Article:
Foodie’s Detox

Posted on: July 16th, 2018 by Carrie Young No Comments

Stephanie Danler needs a little time to detox. The TV adaptation of her New York Times best-selling novel Sweetbitter made its debut only in May- but she’s already back in the writer’s room working on Season 2. Danler, who lives in Echo Park in Los Angeles, never imagined that her novel- a coming-of-age tale set behind the scenes of the buttoned-up world of fine dining- would take her to the small screen. She partly attributes the success of the book, which has a strong, young female lead, to its release during a wave of feminist optimism, back when, she says, Hillary was supposed to be elected. The story is based on Danler’s own experience as a 20-something waitress at New York’s Union Square Cafe, newly transplanted from her hometown of Seal Beach, Calif. In making the leap from the page to the screen, Danler assumed the role of writer, creator and executive producer. To execute her vision, she was faced with thousands of seemingly minute yet critical decisions, including what shade of lipstick the main character would wear and what type of china would be used in the restaurant.

Having little prior exposure to fine dining, Danler found that her learning curve was steep, but the job inspired a lifelong love of foodie pleasures. She eats whatever she wants in restaurants, she says, not restricting herself with food in any way shape or form. But when Danler cooks for herself, she makes an effort toward self-restraint, counterbalancing those rich restaurant meals. Her friend Carly de Castro, a founder of Pressed Juicery and The Chalkboard Magazine, is a healthy influence, as it was de Castro who first introduced Danler to Ayurvedic cooking along with the recipe for kitchari, a dish made from red lentils and rice. An Ayurvedic diet- based on traditional Hindu medicine- is rooted in the idea of eating according to one’s body type. Meals are tailored to balance the three doshas, energies as defined by the five elements: space and air, fire and water, water and earth. A monthly break from the individualized approach, the kitchari cleanse is a practice of eating the easy-to-digest, anti-inflammatory pairing of mung dal and rice for three meals a day, four days straight- which Danler now swears by. It is said to be tridoshic, soothing to the system no matter your body’s composition. We all could use some tridoshic…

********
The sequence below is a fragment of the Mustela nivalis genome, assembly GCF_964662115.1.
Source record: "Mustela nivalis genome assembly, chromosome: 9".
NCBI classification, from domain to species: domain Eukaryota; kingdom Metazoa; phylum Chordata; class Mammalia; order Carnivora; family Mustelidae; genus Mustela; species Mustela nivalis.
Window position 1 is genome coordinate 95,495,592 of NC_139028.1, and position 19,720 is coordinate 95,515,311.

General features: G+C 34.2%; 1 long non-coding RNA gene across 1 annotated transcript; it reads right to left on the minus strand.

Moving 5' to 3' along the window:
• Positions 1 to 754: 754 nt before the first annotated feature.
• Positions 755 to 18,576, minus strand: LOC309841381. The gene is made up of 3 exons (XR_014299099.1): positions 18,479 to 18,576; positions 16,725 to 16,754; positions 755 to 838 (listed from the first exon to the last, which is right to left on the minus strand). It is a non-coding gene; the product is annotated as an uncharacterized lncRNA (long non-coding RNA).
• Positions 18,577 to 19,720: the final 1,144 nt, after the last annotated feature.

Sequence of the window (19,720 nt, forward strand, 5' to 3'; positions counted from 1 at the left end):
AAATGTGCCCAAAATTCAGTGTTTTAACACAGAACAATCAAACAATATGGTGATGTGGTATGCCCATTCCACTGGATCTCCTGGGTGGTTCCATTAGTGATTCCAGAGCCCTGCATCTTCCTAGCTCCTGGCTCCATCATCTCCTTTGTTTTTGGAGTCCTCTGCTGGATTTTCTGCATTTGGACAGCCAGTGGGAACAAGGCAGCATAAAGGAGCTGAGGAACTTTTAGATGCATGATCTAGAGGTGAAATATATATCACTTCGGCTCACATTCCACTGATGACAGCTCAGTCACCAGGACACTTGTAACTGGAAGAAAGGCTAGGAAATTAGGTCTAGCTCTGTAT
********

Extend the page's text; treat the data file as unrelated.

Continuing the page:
Tags: , , , , , ,